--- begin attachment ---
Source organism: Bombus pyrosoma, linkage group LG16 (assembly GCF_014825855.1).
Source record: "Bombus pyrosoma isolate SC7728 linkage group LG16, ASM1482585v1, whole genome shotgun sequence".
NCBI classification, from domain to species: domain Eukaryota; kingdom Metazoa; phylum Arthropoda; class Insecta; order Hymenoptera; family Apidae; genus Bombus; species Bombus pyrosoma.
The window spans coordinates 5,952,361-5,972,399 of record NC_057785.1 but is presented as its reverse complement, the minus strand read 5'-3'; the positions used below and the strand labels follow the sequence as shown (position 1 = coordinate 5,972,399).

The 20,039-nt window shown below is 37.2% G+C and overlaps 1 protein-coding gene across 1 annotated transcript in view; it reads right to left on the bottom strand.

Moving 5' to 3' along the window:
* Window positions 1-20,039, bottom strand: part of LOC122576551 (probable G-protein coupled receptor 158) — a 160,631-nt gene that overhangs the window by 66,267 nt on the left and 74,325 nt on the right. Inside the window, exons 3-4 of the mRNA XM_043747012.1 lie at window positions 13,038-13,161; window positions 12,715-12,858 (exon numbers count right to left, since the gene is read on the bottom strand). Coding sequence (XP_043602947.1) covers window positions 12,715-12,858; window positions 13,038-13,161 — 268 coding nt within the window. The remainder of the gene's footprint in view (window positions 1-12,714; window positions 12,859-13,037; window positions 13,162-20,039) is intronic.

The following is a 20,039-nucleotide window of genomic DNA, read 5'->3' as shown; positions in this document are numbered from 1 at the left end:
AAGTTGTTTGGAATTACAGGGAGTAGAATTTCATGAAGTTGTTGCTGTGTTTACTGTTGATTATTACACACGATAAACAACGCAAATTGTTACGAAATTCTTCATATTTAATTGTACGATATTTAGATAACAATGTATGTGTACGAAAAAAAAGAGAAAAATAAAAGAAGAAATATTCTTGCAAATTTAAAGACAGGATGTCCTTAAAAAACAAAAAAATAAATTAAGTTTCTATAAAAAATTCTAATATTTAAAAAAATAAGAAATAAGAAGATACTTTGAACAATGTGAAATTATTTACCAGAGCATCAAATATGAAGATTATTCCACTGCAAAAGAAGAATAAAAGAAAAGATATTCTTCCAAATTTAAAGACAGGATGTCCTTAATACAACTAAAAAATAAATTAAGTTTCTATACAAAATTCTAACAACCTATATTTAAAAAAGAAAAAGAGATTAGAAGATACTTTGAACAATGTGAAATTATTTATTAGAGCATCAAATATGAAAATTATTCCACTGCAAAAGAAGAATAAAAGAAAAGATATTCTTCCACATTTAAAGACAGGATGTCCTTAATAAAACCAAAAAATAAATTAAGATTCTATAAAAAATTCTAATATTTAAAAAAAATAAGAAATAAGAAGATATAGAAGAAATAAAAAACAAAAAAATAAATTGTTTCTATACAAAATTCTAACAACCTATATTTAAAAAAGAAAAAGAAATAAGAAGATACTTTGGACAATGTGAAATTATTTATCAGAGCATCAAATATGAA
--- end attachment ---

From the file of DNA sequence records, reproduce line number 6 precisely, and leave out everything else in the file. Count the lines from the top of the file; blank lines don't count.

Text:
Moving 5' to 3' along the window: